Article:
KW 12.31.2012 10-K 424B3
Table of Contents

Filed by Kennedy-Wilson Holdings, Inc.
pursuant to Rule 424(b)(3) under the Securities Act of 1933
Commission File No.: 333-164926
ANNUAL REPORT ON FORM 10-K
On March 12, 2013, Kennedy-Wilson Holdings, Inc. filed with the Securities and Exchange Commission its Annual Report on Form 10-K for the year ended December 31, 2012, which is reproduced below as Appendix A to this filing.
The exhibits filed with the Annual Report are attached to Appendix A to this filing.
In connection with the offering (the “Offering”) of up to 20,278,690 shares of common stock and 4,993,471 warrants to purchase common stock of Kennedy-Wilson Holdings, Inc. (the “Company”) by certain selling security holders, the Company has filed with the Securities and Exchange Commission (“SEC”) a registration statement (the “Registration Statement”) on Form S-1 (No. 333-164926), as amended, which was declared effective on June 11, 2010. A prospectus, dated June 11, 2010, covering the Offering was filed with the SEC on June 11, 2010 (as supplemented from time to time, the “Prospectus”).
ANY POTENTIAL INVESTORS IN THE SECURITIES OF THE COMPANY ARE URGED TO READ THE PROSPECTUS AND THIS PROSPECTUS SUPPLEMENT CAREFULLY AND IN THEIR ENTIRETY BECAUSE THEY CONTAIN IMPORTANT INFORMATION ABOUT THE OFFERING.
This Prospectus Supplement and the Prospectus are required to be delivered by the selling security holders of the above-referenced securities or by certain of their transferees, pledges, donees or their successors in connection with the offer and sale of the above-referenced securities.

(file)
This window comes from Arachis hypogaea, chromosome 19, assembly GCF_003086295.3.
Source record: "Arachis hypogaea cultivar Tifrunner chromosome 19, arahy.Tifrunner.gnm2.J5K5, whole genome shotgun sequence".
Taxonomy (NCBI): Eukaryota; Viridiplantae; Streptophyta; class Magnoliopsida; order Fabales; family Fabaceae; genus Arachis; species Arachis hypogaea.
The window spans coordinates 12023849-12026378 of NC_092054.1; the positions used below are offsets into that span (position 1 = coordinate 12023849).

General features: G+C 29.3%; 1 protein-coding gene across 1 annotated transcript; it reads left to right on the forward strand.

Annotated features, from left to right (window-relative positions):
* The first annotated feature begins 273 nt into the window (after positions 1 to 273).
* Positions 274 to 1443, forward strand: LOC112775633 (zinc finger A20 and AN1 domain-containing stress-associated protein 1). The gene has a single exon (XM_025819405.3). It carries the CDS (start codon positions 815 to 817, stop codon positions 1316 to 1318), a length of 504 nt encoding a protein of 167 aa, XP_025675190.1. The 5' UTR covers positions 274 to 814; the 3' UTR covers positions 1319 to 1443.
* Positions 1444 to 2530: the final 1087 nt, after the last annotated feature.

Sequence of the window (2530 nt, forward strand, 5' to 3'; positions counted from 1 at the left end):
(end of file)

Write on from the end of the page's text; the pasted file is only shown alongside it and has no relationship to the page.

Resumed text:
The information contained herein, including the information attached hereto, supplements and supersedes, in part, the information contained in the Prospectus. This Prospectus Supplement should be read in conjunction with the Prospectus and all prior prospectus supplements, and is qualified by reference to the Prospectus and all prior prospectus supplements except to the extent that the information in this Prospectus Supplement supersedes the information contained in the Prospectus or any prior prospectus supplement.
You may obtain a copy of the Registration Statement, the Prospectus, this Prospectus Supplement and all prior prospectus supplements, as well as other filings containing information about the Company, without charge, at the SEC's Internet site (http://www.sec.gov). Copies of the Registration Statement, the Prospectus and this Prospectus Supplement can also be obtained, without charge, from the Company's corporate website at www.kennedywilson.com, or by directing a request to the Company, Attention: Investor Relations, 9701 Wilshire Blvd., Suite 700, Beverly Hills, California 90212.
In addition to the documents described above, the Company files annual, quarterly and current reports, proxy statements and other information with the SEC, which are available at the SEC's website at www.sec.gov or at the Company's website at www.kennedywilson.com.

The information contained in, or that can be accessed through, the Company's website is deemed not to be a part of this filing.
THIS FILING IS FOR INFORMATION PURPOSES ONLY AND SHALL NOT CONSTITUTE AN OFFER TO SELL OR THE SOLICITATION OF AN OFFER TO BUY SECURITIES, NOR SHALL THERE BE ANY SALE OF SECURITIES IN ANY JURISDICTION IN WHICH SUCH SOLICITATION OR SALE WOULD BE UNLAWFUL PRIOR TO REGISTRATION OR QUALIFICATION UNDER THE SECURITIES LAWS OF SUCH JURISDICTION.



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Appendix A


UNITED STATES
SECURITIES AND EXCHANGE COMMISSION
Washington, D.C. 20549

(Mark One)
x
ANNUAL REPORT PURSUANT TO SECTION 13 OR 15(d) OF THE SECURITIES EXCHANGE ACT OF 1934